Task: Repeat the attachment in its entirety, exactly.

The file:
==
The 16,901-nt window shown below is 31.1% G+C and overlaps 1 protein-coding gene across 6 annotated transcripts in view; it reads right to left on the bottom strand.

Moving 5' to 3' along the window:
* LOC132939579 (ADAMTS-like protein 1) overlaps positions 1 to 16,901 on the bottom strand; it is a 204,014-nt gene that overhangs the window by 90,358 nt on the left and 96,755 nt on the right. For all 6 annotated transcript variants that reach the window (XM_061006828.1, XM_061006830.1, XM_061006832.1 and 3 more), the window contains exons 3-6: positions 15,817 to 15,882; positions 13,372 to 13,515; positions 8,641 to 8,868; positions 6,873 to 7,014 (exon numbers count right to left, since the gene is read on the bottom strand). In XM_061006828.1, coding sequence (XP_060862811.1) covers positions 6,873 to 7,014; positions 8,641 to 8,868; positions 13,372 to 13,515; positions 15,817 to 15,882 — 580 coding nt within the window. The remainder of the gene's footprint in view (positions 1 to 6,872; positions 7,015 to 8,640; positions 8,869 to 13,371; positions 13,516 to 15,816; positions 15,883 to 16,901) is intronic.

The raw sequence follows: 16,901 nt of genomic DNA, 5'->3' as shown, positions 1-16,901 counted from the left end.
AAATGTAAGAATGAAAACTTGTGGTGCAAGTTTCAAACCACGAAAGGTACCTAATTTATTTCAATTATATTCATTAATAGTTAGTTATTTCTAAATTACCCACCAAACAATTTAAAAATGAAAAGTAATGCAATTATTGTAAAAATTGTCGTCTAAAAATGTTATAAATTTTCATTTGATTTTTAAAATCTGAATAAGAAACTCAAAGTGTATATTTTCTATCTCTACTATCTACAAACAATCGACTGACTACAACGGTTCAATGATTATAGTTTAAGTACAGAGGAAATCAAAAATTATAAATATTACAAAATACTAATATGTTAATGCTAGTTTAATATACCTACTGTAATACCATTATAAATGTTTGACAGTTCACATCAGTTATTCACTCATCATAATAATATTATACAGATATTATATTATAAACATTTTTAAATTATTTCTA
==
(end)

The 16,901-nt window shown below is 31.1% G+C and overlaps 1 protein-coding gene across 6 annotated transcripts in view; it reads right to left on the bottom strand.

Moving 5' to 3' along the window:
* LOC132939579 (ADAMTS-like protein 1) overlaps positions 1 to 16,901 on the bottom strand; it is a 204,014-nt gene that overhangs the window by 90,358 nt on the left and 96,755 nt on the right. For all 6 annotated transcript variants that reach the window (XM_061006828.1, XM_061006830.1, XM_061006832.1 and 3 more), the window contains exons 3-6: positions 15,817 to 15,882; positions 13,372 to 13,515; positions 8,641 to 8,868; positions 6,873 to 7,014 (exon numbers count right to left, since the gene is read on the bottom strand). In XM_061006828.1, coding sequence (XP_060862811.1) covers positions 6,873 to 7,014; positions 8,641 to 8,868; positions 13,372 to 13,515; positions 15,817 to 15,882 — 580 coding nt within the window. The remainder of the gene's footprint in view (positions 1 to 6,872; positions 7,015 to 8,640; positions 8,869 to 13,371; positions 13,516 to 15,816; positions 15,883 to 16,901) is intronic.

The raw sequence follows: 16,901 nt of genomic DNA, 5'->3' as shown, positions 1-16,901 counted from the left end.
AAATGTAAGAATGAAAACTTGTGGTGCAAGTTTCAAACCACGAAAGGTACCTAATTTATTTCAATTATATTCATTAATAGTTAGTTATTTCTAAATTACCCACCAAACAATTTAAAAATGAAAAGTAATGCAATTATTGTAAAAATTGTCGTCTAAAAATGTTATAAATTTTCATTTGATTTTTAAAATCTGAATAAGAAACTCAAAGTGTATATTTTCTATCTCTACTATCTACAAACAATCGACTGACTACAACGGTTCAATGATTATAGTTTAAGTACAGAGGAAATCAAAAATTATAAATATTACAAAATACTAATATGTTAATGCTAGTTTAATATACCTACTGTAATACCATTATAAATGTTTGACAGTTCACATCAGTTATTCACTCATCATAATAATATTATACAGATATTATATTATAAACATTTTTAAATTATTTCTA